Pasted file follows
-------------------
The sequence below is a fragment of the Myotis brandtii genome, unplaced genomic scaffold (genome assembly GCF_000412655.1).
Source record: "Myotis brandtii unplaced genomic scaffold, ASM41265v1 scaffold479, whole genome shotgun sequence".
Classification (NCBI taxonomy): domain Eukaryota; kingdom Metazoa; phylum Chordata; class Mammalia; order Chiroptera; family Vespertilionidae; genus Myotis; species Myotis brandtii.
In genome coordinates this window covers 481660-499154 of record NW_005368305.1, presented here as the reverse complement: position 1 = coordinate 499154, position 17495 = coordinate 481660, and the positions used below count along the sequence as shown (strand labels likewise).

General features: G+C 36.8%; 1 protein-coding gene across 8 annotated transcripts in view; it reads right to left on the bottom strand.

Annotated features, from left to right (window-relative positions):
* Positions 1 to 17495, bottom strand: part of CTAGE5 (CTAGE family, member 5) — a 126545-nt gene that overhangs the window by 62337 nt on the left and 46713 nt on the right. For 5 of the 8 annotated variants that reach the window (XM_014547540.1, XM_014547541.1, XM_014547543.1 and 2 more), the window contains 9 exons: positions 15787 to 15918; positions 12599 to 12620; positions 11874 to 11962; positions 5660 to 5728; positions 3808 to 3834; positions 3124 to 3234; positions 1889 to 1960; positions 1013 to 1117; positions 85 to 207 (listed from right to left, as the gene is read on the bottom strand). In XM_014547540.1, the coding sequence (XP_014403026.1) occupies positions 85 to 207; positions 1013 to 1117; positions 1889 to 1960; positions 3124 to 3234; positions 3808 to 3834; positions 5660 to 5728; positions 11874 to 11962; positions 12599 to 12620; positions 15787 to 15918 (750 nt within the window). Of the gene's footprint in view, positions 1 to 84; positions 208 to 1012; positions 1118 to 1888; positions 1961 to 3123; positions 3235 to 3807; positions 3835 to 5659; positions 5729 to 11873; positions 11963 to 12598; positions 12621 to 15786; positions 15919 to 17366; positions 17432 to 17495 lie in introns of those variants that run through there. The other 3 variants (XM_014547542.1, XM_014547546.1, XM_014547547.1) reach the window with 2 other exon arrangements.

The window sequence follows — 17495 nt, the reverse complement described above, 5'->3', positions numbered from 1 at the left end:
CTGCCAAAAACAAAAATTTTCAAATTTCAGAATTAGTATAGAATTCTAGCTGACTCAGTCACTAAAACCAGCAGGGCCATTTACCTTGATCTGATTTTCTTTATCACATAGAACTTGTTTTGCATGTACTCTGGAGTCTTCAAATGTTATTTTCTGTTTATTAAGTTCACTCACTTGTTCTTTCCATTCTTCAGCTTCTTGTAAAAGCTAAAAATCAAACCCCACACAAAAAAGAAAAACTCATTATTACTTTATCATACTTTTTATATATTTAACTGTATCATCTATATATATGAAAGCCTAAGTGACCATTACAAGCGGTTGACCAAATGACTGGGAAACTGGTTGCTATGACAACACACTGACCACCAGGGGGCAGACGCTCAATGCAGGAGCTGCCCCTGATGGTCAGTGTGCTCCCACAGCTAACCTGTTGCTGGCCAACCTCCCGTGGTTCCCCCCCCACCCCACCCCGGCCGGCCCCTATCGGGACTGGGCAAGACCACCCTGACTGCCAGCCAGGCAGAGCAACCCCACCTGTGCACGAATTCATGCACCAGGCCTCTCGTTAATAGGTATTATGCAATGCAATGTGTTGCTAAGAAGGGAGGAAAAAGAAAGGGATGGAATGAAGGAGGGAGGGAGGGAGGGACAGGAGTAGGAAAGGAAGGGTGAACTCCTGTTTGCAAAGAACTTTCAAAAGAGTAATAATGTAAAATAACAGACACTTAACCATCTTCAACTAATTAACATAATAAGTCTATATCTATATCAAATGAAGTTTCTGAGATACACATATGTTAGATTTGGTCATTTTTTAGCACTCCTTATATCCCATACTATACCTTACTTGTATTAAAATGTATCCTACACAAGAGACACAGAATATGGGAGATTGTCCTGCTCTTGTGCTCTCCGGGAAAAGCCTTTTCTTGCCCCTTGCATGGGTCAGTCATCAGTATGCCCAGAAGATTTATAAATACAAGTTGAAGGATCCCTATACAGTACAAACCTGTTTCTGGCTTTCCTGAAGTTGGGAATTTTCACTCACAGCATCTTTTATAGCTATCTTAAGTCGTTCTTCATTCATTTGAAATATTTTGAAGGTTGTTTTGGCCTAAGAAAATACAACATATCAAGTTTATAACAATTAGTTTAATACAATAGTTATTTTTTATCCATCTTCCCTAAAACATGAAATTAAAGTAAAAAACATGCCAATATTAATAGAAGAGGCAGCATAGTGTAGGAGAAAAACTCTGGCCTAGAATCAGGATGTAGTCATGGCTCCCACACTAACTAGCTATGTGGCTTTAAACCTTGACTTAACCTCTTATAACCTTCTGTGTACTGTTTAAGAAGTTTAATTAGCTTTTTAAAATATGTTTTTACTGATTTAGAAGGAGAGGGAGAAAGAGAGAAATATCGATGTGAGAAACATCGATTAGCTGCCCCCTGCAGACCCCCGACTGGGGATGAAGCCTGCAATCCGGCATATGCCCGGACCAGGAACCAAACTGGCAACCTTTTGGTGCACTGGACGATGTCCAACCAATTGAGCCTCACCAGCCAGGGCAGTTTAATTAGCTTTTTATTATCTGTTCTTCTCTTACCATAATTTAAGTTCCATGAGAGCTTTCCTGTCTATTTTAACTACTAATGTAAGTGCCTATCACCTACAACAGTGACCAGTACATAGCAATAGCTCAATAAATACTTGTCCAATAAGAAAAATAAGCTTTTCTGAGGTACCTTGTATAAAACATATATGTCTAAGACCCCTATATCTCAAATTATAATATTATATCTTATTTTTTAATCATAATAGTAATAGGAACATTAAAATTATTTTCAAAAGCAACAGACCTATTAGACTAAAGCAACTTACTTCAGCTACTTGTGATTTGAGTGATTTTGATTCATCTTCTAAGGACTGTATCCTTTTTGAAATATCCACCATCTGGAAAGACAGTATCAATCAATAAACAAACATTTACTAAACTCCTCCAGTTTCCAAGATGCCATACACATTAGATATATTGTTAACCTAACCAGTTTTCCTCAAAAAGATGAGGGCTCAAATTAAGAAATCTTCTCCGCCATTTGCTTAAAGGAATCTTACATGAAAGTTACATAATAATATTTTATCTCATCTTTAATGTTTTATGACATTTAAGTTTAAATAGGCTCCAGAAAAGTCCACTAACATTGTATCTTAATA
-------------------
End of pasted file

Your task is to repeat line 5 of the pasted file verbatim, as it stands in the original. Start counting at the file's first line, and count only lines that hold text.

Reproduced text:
General features: G+C 36.8%; 1 protein-coding gene across 8 annotated transcripts in view; it reads right to left on the bottom strand.